Welcome to the detailed (and, unfortunately, spoiler-rich) review of Night of the Living Dead Christian. For a briefer review that doesn't give anything away, read the main review. If you're curious, here's a discussion of why I'm doing this.
This is a rather long bit of reaction, so I'm breaking it up into sections. Hopefully that will allow for more bite-sized discussions. So, now that you've all been fairly warned, we'll pick up the deconstruction after the jump:
When we left off, Narrator-Matt was at the mercy of the werewolf that he and his companions had been trying to capture.
...At which point we reach a break in the narrative. The next section is "Interlude: And Now, A Word From Our Werewolf." The title would lead most of us to assume that we are now listening to the werewolf, Luther, as he speaks to us... and that is actually the case, but it's not entirely clear - mainly because Luther also makes a big shift in the tone of the writing, and starts speaking in very general philosophical terms... which activity involves using a great many pronouns without clear referents. (Seriously, there's a sentence in here: "When I write 'we' I assume that you understand that I am referring to him, to you, to me, to all of us." Well, yes, 'he' and 'him' are presumably the same guy, but it would have been a lot more helpful if it had said "I am referring to Matt," etc.) Since this is the first time that Luther takes over narration within the story, it would have been nice to have a bit more introduction, so I wouldn’t have had to guess which character was speaking.
The sudden transition from farcical action to preaching/philosophy is a bit jarring, but I don't think that's main problem. The author is really at his best here when he's writing a farce. When he slows down and tries to get serious, the writing gets... clumsier. Clunkier. It's trying for a more elevated voice, I think, but it just doesn't carry it off. Luther is describing his life as a werewolf - the joy of throwing off civilized considerations and just running wild, the sheer pleasure of rage, the guilt over the pain and damage that causes, and the inability to reconcile the conflicting urges of man and wolf, and he's trying to extend that into a general metaphor for the human condition, and... well, it just doesn't work.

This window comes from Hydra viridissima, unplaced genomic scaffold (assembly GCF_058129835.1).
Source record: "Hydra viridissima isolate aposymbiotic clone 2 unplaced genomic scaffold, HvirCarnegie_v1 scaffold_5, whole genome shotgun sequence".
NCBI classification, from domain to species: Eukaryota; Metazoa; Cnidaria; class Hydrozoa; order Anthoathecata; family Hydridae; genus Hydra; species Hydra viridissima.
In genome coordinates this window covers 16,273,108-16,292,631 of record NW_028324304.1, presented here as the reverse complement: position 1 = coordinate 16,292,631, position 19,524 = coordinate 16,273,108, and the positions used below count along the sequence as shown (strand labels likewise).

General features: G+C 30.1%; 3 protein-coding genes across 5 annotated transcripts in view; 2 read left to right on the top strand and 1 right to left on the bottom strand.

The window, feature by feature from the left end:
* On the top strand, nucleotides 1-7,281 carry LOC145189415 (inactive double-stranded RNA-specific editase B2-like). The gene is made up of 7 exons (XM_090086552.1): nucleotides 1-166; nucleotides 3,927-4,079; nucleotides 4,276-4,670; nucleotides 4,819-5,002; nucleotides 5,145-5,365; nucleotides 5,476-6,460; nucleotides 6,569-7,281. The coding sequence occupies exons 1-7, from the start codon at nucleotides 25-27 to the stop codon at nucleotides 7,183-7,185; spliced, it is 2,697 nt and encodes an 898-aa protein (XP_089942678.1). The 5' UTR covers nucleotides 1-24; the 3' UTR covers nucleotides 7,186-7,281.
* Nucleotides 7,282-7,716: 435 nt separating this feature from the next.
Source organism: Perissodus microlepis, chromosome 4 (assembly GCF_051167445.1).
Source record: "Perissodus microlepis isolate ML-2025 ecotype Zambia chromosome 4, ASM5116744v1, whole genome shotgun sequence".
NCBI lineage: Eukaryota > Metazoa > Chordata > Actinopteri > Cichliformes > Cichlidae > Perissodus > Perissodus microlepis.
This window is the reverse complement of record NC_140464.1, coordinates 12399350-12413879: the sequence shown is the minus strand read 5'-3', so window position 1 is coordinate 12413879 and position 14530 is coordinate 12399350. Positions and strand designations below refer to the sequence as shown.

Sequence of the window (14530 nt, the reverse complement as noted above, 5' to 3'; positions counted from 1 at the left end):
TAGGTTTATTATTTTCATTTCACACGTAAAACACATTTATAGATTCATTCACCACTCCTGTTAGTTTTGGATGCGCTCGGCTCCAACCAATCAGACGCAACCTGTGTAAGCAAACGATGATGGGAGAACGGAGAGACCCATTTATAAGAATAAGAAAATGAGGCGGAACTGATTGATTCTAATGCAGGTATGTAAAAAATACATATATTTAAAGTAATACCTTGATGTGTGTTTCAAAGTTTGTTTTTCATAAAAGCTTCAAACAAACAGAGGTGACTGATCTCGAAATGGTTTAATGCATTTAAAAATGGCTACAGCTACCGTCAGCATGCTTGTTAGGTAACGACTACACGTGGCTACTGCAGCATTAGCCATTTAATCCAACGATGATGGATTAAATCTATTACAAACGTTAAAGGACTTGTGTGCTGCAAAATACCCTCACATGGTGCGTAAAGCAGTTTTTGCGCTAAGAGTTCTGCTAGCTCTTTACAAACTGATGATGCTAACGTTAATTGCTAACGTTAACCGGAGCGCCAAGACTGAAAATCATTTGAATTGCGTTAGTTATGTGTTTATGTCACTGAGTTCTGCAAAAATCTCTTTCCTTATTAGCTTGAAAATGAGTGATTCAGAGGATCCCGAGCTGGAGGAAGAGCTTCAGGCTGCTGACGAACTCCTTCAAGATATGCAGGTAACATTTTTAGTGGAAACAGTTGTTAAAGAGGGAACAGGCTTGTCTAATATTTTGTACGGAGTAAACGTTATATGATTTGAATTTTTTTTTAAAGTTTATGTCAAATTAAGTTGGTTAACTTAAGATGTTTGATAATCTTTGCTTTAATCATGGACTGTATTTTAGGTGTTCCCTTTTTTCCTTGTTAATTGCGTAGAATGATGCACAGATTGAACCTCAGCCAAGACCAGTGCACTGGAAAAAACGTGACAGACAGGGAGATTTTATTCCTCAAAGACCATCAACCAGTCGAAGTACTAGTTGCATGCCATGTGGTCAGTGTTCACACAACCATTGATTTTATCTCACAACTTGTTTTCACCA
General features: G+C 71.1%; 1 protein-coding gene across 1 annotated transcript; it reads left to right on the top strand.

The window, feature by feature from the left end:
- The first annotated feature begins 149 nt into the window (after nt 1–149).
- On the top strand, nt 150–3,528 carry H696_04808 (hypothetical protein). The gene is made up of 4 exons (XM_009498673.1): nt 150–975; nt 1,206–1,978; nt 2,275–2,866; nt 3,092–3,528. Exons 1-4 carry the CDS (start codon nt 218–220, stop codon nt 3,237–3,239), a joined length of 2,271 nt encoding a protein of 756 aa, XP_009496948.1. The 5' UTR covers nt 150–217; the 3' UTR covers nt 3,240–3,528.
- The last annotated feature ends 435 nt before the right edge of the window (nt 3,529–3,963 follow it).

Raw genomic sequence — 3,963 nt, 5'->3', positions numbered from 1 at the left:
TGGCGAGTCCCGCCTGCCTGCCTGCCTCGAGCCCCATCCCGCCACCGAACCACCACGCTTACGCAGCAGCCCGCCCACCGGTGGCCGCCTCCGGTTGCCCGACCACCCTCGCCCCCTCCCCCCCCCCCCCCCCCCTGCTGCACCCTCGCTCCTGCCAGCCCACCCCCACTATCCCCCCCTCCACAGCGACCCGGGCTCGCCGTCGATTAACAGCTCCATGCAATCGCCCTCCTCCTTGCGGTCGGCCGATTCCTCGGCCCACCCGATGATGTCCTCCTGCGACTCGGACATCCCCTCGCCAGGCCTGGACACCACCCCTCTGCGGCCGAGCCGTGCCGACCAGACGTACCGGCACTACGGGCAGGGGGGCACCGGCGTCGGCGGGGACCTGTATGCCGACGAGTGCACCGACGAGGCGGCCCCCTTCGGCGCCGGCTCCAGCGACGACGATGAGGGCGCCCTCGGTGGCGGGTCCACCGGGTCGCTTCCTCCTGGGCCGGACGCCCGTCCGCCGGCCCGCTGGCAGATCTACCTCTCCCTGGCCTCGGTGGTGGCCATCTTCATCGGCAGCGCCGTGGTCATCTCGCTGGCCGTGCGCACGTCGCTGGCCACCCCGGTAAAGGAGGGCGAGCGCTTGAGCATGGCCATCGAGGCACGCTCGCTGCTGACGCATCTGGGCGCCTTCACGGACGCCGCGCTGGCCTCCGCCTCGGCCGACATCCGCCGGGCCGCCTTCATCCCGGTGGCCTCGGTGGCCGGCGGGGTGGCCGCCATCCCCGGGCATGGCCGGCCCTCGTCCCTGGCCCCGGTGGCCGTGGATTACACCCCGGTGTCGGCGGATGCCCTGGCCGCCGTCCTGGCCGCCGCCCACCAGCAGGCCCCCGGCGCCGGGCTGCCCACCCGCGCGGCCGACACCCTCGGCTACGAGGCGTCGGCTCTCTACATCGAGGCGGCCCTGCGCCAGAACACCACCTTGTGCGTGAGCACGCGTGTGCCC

Part of the reason it doesn't work is that he's characterized the wolf-side of Luther as a sort of rage incarnate. Specifically, the wolf-side is the part that terrorizes and mistreats Luther's wife. As a treatment of lycanthropy, this isn't at all bad, though it's very much a horror-movie view of things. To be fair, that clearly isn't all there is to it - that is, the wolf-side is also characterized as enjoying its physical strength, and howling at the moon, and that sort of thing - but what makes lycanthropy a curse for Luther is pretty clearly the fact that his wolf-side is also his abusive side.
Uncontrollable rage is indeed a problem for some people, but it's not a problem for all people at all times. It is not, in other words, a general characteristic of the human condition. Which is why, of course, the book includes various sorts of monsters typifying various sorts of problems - but the fact that it does makes Luther's insistence that "you're all like me on some level" even more mystifying. If we're really all like Luther, why include the other sorts of monsters? If there are all different sorts of monsters, why does Luther keep preaching that we're all like him?
And then, in the final paragraph of the interlude, Luther explains that he took Narrator-Matt prisoner in the hope of learning whether Jesus could provide a cure for his condition. This marks a shift in the direction of the narrative, which carries over into the next chapter (when Narrator-Matt resumes narrating).
Upon re-reading that, I think it really is a matter of a sudden transition that isn't quite right for this point in the plot. If I were writing a shorter version of Luther's monologue, it would look a bit like this: "There is monstrosity in all of us. I love being a wolf. I hate being a wolf. I feel so powerful when I'm a wolf. I do terrible things when I'm a wolf. I must ask my neighbor if Jesus can cure me." It's abrupt, and it doesn't seem to fit. That's partly because Luther is going to explore some other thing before he finally discovers that Jesus is the solution, but that's not all there is to it.
Luther is also strangely insistent, as we'll see in the next section, that Christianity probably can't help him. If Luther had come to Narrator-Matt (say, because Narrator-Matt was one of the few people who knew he was a genuine werewolf) and Narrator-Matt had been the one to suggest that Christianity might provide a cure, then Luther's resistance to the idea would be more understandable. As it is, Luther seems oddly opposed to an idea that he himself proposed.